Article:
Things fall apart; the centre cannot hold;
Mere anarchy is loosed upon the world…
Never mind the bit about any second coming being at hand. You can go too far, in my estimation, searching modern poets for political metaphor. Anyway, that was what Alison Redford was supposed to be, wasn’t it? Or was that Ed Stelmach?
Maybe Jim Prentice, the frontrunner in the race to lead the party – which the PCs desperately need to be over way sooner than September – can patch it up. Maybe he can’t.
In the mean time, though, Premier pro tempore Dave Hancock – who is stuck with Ms. Redford’s cabinet until the new leader takes over – needs to show up in the office and make the children behave themselves before anarchy really is loosed upon our little corner of the world!
How about Education Minister Jeff Johnson’s bizarre spat with the Alberta Teacher’s Association, the latest episode of which seems to be as much designed to show his childish defiance of Mr. Prentice as it is to achieve any goals in the education system.
Mr. Johnson – who was rapped on the knuckles by Mr. Prentice last week for his controversial “task force on teaching excellence” that recommended teachers be re-evaluated every five years for professional competence and for overruling ATA discipline as insufficient in the cases of several fired teachers – on Monday upped the ante and demanded a decade’s worth of teacher disciplinary reports be handed over to him by the province’s 61 school boards in the next two weeks.
Yup, he’s going to have a war with the ATA whether Mr. Prentice – whose as-yet unapproved mandate is to smooth over the gaping fissures with groups like the ATA whose members historically have voted Tory – likes it or not.
Predictably, the ATA was enraged and demanded the provincial privacy commissioner step in and impose some sanity on the minister – whose tight deadline combined with summertime short staffing, the ATA claims, will result in a massive document dump that all but guarantees teachers’ personal data will be mishandled.
This is going to infuriate teachers and make Mr. Prentice’s job – assuming that he gets it, as pretty well everyone does – all that much harder once he is finally in charge.
Well, perhaps he shouldn’t have dropped those hints last week that he planned to fire Mr. Johnson and replace him with someone he could trust!
Or how about Mr. Prentice’s somewhat less bizarre – but equally impractical – quest to reform health care without actually reforming it?
“Prentice vows to decentralize Alberta’s health system without major overhaul,” said the Edmonton Journal’s headline, which is a bit like saying “Prentice vows to fly to moon without using rocket ship!”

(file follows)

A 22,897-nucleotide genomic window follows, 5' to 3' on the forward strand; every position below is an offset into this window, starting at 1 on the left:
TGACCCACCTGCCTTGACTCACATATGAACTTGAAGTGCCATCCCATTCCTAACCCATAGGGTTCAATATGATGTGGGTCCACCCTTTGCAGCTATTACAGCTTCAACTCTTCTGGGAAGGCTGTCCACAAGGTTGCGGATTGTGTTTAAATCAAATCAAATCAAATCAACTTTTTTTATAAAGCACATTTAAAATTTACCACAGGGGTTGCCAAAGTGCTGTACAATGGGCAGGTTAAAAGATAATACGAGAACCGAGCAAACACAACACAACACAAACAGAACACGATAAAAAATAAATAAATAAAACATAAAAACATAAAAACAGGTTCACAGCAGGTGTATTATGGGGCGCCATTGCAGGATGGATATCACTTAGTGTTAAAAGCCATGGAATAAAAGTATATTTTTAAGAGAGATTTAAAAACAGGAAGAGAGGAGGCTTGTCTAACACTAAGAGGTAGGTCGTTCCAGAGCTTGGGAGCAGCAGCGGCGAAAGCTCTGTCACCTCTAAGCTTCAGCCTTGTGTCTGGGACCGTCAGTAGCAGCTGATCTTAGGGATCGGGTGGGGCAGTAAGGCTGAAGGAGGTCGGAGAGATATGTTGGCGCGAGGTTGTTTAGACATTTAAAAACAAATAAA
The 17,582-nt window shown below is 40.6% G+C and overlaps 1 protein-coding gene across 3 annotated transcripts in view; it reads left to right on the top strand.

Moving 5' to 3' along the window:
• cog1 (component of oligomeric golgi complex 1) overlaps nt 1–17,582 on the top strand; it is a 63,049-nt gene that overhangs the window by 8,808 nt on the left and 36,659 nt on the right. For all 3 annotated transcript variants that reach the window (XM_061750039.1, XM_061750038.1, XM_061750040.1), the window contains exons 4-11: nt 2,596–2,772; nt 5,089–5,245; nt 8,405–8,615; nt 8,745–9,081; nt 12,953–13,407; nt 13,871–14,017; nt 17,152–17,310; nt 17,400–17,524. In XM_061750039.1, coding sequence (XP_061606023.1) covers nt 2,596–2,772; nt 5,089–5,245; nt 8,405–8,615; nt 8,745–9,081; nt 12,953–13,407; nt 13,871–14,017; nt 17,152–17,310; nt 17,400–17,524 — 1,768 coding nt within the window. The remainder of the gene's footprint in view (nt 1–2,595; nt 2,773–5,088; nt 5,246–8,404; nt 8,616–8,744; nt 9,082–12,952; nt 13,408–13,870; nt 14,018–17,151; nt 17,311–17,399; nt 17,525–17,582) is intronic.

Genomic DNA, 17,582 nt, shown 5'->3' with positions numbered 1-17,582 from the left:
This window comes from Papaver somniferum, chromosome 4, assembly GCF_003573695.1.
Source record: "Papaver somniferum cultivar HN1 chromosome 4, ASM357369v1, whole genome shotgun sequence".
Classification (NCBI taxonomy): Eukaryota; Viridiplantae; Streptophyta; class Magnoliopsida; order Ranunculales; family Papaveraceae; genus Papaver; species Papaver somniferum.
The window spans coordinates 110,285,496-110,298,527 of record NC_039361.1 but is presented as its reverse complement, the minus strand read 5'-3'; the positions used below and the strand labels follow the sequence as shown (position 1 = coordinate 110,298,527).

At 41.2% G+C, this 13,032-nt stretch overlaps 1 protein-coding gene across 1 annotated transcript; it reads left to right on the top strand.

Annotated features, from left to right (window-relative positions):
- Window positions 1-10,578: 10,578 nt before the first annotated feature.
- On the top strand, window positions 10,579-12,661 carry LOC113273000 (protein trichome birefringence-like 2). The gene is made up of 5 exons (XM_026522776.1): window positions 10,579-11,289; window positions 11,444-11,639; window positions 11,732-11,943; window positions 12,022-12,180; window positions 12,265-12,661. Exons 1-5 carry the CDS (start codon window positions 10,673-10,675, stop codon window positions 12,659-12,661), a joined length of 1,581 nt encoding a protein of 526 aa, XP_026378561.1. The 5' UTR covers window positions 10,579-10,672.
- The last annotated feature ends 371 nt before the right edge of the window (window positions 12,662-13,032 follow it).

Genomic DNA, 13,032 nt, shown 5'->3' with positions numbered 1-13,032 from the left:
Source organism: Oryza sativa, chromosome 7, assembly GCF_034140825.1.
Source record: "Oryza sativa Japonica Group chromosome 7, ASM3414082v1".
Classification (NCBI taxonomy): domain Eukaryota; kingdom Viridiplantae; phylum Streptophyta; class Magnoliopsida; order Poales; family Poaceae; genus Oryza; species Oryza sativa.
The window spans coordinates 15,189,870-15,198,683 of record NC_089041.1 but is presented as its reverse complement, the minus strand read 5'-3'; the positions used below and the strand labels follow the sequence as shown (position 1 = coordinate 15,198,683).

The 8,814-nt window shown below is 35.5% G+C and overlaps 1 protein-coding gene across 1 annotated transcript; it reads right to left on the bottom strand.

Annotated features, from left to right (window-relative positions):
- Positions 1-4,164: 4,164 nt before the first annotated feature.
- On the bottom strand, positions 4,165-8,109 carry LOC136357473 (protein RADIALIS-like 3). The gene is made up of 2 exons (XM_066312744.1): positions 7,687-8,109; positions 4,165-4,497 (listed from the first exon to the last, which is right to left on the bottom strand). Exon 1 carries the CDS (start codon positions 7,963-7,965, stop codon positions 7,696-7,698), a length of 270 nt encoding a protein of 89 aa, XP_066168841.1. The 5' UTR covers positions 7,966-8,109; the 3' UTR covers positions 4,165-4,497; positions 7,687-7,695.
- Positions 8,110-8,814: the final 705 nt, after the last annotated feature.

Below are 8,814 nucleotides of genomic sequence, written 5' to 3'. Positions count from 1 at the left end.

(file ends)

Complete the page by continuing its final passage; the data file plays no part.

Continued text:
We’ve just spent seven nightmarish years and heaven only knows how many bazillions of dollars centralizing the public health system into Alberta Health Services and now Mr. Prentice, responding to the Wildrose Party’s easy-for-the-opposition pledge to unravel the whole thing, proposes to reverse the process – no matter how misconceived? And he’ll do this with no major changes made?
About all you can say to that is “Wow!”
Or how about the mischievous commentary by former senior Tory operatives that the party constitution prohibits leadership candidates from making promises that would cost taxpayers money – like, you know, virtually every word that comes out of the mouth of Mr. Prentice.
Well, Mr. Prentice is certainly making financial commitments if he’s vowing to disassemble AHS and build scores of new schools.
Mr. Carter asked if party officials will “disqualify candidate Prentice? Surely a censure will be in order at least? Or will this mean that the candidates can finally start to tell the people of Alberta how they will govern the province?” Having raised the corrosive question, he slyly added: “I surely hope it is the latter.”
Of course, anyone who knows how things work in Alberta – as Mr. Carter most certainly does – knows nothing will stop the heir apparent from making any promises he wishes.
I’ve always believed that the Alberta Tory Party had been in power so long, and had so many connections with the people who run almost all of Alberta’s institutions, that it had the benefit of a pool of talent so deep it could never be matched by any other party.
As I watch the summer of 2014 unfold, I’m no longer so sure.
Despite its storied history, it’s starting to seem as if the Progressive Conservative Party of Alberta has reached the shallow end of the political gene pool.
This post also appears on Rabble.ca.